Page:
We asked Intel to define 'AI PC'. Its reply: 'Anything with our latest CPUs'

If it has a GPU and NPU, plus VNNI and DP4a instructions, it qualifies. But it's not a brand like vPro or Ultrabook

If you're confused about what makes a PC an "AI PC," you're not alone. But we finally have something of an answer: if it packs a GPU, a processor that boasts a neural processing unit and can handle VNNI and Dp4a instructions, it qualifies – at least according to Robert Hallock, Intel's senior director of technical marketing.

As luck would have it, that combo is present in Intel's current-generation mobile processors aka Core Ultra, aka "Meteor Lake". All models feature a GPU, NPU, and can handle Vector Neural Network Instructions (VNNI) that speed some – surprise! – neural networking tasks, and the DP4a instructions that help GPUs to process video.

Because AI PCs are therefore just PCs with current processors, Intel doesn't consider "AI PC" to be a brand that denotes conformity with a spec or a particular capability not present in other PCs.

Intel used the "Centrino" brand to distinguish Wi-Fi-enabled PCs, and did likewise by giving home entertainment PCs the "Viiv" moniker. Chipzilla still uses the tactic with "vPro" – a brand that denotes processors that include manageability and security for business users.

But AI PCs are neither a brand nor a spec.

"The reason we have not created a category for it like Centrino is we believe this is simply what a PC will be like in four or five years time," Hallock told The Register, adding that Intel's recipe for an AI PC doesn't include specific requirements for memory, storage, or I/O speeds.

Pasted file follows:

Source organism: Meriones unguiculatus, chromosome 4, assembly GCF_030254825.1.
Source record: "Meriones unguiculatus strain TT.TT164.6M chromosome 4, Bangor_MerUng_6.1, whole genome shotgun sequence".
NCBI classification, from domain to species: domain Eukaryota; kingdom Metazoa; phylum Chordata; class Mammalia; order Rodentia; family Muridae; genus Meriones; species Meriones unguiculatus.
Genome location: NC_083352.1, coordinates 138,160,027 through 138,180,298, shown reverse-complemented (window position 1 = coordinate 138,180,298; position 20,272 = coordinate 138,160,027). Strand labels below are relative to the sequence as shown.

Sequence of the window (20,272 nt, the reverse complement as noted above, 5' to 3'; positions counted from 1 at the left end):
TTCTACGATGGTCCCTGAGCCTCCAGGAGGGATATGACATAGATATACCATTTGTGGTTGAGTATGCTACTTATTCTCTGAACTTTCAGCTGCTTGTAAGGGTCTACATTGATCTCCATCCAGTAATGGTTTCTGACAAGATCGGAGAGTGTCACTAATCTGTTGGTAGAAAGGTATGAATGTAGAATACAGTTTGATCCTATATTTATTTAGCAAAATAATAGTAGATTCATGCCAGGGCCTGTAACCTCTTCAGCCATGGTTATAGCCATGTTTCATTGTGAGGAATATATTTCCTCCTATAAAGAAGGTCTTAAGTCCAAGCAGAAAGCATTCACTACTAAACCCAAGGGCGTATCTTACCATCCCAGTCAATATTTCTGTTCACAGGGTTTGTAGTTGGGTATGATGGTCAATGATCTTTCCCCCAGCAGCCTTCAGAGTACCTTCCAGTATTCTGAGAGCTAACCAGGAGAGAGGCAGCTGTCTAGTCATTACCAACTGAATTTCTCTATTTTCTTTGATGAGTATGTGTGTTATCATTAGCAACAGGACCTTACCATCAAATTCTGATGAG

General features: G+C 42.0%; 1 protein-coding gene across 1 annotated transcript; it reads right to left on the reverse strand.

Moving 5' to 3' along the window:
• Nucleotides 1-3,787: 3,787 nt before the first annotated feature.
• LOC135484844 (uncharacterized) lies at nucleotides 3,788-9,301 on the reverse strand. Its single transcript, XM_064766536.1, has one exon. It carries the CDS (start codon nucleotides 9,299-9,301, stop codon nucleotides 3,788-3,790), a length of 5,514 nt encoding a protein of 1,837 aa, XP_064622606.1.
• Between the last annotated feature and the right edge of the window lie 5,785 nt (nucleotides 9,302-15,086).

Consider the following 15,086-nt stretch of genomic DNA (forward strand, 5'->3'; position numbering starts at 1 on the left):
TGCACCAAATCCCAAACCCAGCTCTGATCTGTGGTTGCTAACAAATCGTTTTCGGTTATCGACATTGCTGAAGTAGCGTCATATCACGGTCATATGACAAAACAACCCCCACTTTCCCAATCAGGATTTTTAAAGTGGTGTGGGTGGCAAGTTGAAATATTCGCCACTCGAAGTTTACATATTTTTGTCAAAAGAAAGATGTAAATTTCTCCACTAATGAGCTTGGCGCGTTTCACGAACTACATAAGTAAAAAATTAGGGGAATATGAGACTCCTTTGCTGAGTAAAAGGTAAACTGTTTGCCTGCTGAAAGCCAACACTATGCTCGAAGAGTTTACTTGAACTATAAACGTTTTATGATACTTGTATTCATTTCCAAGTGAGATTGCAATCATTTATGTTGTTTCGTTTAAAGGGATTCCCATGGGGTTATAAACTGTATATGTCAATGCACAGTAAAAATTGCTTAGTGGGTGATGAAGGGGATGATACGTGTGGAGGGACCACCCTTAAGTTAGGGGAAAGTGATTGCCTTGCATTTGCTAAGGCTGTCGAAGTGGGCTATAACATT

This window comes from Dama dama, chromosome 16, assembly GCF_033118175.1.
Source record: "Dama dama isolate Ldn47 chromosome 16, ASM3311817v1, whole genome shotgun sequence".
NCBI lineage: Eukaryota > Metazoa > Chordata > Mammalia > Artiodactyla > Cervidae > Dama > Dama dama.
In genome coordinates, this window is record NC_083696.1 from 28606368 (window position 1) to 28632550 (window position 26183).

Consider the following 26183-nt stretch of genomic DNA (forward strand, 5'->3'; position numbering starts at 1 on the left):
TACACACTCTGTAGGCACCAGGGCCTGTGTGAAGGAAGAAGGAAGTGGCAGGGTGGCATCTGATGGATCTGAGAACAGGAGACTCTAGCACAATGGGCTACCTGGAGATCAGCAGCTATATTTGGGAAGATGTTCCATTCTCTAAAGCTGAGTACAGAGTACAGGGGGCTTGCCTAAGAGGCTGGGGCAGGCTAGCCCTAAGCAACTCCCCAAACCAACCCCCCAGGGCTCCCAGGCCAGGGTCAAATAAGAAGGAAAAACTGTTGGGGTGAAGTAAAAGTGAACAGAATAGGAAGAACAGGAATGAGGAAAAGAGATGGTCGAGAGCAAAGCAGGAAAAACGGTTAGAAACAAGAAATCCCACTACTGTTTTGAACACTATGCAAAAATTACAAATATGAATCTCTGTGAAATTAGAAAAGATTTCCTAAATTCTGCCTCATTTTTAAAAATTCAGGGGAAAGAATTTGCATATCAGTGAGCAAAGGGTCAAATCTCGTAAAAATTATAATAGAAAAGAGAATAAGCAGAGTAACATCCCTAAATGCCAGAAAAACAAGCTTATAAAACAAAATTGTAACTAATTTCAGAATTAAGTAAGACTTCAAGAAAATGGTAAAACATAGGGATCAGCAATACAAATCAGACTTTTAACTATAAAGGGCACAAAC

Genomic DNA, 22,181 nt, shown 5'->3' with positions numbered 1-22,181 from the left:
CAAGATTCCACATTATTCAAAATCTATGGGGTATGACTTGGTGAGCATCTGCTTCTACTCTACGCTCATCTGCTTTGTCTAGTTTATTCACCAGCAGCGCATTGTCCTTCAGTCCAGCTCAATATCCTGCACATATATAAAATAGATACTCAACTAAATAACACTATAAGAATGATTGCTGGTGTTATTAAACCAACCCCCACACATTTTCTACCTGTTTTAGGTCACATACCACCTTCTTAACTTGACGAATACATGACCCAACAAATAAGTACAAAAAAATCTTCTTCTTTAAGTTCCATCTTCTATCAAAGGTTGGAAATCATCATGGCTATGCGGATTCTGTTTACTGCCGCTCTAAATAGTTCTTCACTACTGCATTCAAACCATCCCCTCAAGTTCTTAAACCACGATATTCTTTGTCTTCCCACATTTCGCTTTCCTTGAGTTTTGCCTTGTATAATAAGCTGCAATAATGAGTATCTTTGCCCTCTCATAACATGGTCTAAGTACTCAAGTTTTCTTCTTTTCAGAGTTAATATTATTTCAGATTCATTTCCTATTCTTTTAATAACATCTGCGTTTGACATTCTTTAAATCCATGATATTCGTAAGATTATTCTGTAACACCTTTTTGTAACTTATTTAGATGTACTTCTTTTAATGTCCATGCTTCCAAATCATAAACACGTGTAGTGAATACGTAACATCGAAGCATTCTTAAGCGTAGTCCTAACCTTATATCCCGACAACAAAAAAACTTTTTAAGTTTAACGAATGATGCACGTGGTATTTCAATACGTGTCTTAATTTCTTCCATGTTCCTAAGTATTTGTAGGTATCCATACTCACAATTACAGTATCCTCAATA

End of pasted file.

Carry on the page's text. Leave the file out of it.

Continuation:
"There are cases where a very large LLM might require 32GB of RAM," he noted. “Everything else will fit comfortably in a 16GB system.”

Another reason AI PCs won't be branded is that all PCs can run AI. Hallock pointed out, however, that PCs without an NPU will run AI at painfully slow speeds.

"Falling back to the CPU is grotesquely inefficient from a performance and energy efficiency point of view," he told The Register. "For large language models or generative AI, an NPU is basically a requirement."

If AI PCs are just this year's PCs, why bother buying one?

Hallock predicted that AI will infuse and change the experience of using a PC in the same way that graphics cards have done over the years.

"Today the graphics engine runs your browser, your webcam, it runs the UI, it is everywhere," he observed – yet only a few years ago GPUs were considered an expensive optional extra. In coming years, Hallock expects AI will become similarly omnipresent, and essential.

That change is not immediately apparent, as current AI-infused apps mostly serve content creators or offer simple functions like tidying up video in Zoom or Teams sessions.

Hallock believes more profound and obvious examples of AI at work are imminent.

He cited security vendors Crowdstrike and browser isolation outfit Bufferzone using NPUs to run convolutional neural network models that detect attacks that try to tamper with system memory – a defense against attacks that CPU-based systems may struggle to detect.

Hallock also predicted that CRM systems will be able to respond to queries about when you met someone and what you discussed – and deliver a generative summary of your relationship.

"The other one I am personally excited about is outsourcing all the minutes and summaries and notes and follow up emails to AI: I would get two hours back in my day by hitting 'Generate'. Automate that across many knowledge workers and businesses get very excited."

But they won't need to get excited about AI PCs to make it happen.

They'll just need to buy this year's PCs. ®

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